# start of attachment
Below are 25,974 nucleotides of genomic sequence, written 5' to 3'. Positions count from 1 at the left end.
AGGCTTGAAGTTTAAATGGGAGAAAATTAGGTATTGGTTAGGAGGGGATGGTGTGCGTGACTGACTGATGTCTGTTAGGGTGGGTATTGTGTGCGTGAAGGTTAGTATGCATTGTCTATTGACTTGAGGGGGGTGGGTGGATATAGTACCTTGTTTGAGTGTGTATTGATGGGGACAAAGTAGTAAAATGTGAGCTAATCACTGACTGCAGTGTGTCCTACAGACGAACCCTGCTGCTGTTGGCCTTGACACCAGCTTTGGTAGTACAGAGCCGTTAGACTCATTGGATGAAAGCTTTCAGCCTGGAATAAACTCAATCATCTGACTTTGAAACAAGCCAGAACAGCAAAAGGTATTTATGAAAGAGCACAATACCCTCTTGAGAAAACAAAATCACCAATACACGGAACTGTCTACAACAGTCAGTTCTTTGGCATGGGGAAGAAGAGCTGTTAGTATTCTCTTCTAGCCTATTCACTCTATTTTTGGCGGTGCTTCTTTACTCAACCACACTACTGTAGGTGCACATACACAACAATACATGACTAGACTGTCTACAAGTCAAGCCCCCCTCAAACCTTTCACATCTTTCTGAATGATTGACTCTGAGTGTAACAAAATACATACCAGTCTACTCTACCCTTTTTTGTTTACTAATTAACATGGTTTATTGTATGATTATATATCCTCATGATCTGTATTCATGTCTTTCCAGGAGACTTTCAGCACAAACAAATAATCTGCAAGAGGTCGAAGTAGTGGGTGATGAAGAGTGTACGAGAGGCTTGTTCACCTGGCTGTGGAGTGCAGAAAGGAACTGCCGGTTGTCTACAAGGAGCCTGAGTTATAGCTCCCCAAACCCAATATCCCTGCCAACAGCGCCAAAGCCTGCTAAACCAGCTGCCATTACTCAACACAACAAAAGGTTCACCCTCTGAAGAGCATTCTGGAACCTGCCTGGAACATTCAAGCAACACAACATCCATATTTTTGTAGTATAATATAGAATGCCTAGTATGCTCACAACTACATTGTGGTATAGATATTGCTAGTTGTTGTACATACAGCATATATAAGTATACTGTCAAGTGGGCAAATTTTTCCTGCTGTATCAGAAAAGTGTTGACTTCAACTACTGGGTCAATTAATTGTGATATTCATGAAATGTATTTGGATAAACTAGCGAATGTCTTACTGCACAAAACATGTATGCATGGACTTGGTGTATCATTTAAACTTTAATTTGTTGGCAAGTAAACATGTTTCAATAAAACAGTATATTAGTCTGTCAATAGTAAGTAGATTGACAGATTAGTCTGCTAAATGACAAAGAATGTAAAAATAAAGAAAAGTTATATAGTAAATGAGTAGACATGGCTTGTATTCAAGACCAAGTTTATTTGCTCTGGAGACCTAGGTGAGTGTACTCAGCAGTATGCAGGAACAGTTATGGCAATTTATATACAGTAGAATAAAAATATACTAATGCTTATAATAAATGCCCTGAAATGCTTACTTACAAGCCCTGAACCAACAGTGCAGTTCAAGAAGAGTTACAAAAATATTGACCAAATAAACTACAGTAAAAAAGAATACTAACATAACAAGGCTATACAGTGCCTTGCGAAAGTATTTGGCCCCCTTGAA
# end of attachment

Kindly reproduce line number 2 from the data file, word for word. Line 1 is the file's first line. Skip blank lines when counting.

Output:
AGGCTTGAAGTTTAAATGGGAGAAAATTAGGTATTGGTTAGGAGGGGATGGTGTGCGTGACTGACTGATGTCTGTTAGGGTGGGTATTGTGTGCGTGAAGGTTAGTATGCATTGTCTATTGACTTGAGGGGGGTGGGTGGATATAGTACCTTGTTTGAGTGTGTATTGATGGGGACAAAGTAGTAAAATGTGAGCTAATCACTGACTGCAGTGTGTCCTACAGACGAACCCTGCTGCTGTTGGCCTTGACACCAGCTTTGGTAGTACAGAGCCGTTAGACTCATTGGATGAAAGCTTTCAGCCTGGAATAAACTCAATCATCTGACTTTGAAACAAGCCAGAACAGCAAAAGGTATTTATGAAAGAGCACAATACCCTCTTGAGAAAACAAAATCACCAATACACGGAACTGTCTACAACAGTCAGTTCTTTGGCATGGGGAAGAAGAGCTGTTAGTATTCTCTTCTAGCCTATTCACTCTATTTTTGGCGGTGCTTCTTTACTCAACCACACTACTGTAGGTGCACATACACAACAATACATGACTAGACTGTCTACAAGTCAAGCCCCCCTCAAACCTTTCACATCTTTCTGAATGATTGACTCTGAGTGTAACAAAATACATACCAGTCTACTCTACCCTTTTTTGTTTACTAATTAACATGGTTTATTGTATGATTATATATCCTCATGATCTGTATTCATGTCTTTCCAGGAGACTTTCAGCACAAACAAATAATCTGCAAGAGGTCGAAGTAGTGGGTGATGAAGAGTGTACGAGAGGCTTGTTCACCTGGCTGTGGAGTGCAGAAAGGAACTGCCGGTTGTCTACAAGGAGCCTGAGTTATAGCTCCCCAAACCCAATATCCCTGCCAACAGCGCCAAAGCCTGCTAAACCAGCTGCCATTACTCAACACAACAAAAGGTTCACCCTCTGAAGAGCATTCTGGAACCTGCCTGGAACATTCAAGCAACACAACATCCATATTTTTGTAGTATAATATAGAATGCCTAGTATGCTCACAACTACATTGTGGTATAGATATTGCTAGTTGTTGTACATACAGCATATATAAGTATACTGTCAAGTGGGCAAATTTTTCCTGCTGTATCAGAAAAGTGTTGACTTCAACTACTGGGTCAATTAATTGTGATATTCATGAAATGTATTTGGATAAACTAGCGAATGTCTTACTGCACAAAACATGTATGCATGGACTTGGTGTATCATTTAAACTTTAATTTGTTGGCAAGTAAACATGTTTCAATAAAACAGTATATTAGTCTGTCAATAGTAAGTAGATTGACAGATTAGTCTGCTAAATGACAAAGAATGTAAAAATAAAGAAAAGTTATATAGTAAATGAGTAGACATGGCTTGTATTCAAGACCAAGTTTATTTGCTCTGGAGACCTAGGTGAGTGTACTCAGCAGTATGCAGGAACAGTTATGGCAATTTATATACAGTAGAATAAAAATATACTAATGCTTATAATAAATGCCCTGAAATGCTTACTTACAAGCCCTGAACCAACAGTGCAGTTCAAGAAGAGTTACAAAAATATTGACCAAATAAACTACAGTAAAAAAGAATACTAACATAACAAGGCTATACAGTGCCTTGCGAAAGTATTTGGCCCCCTTGAA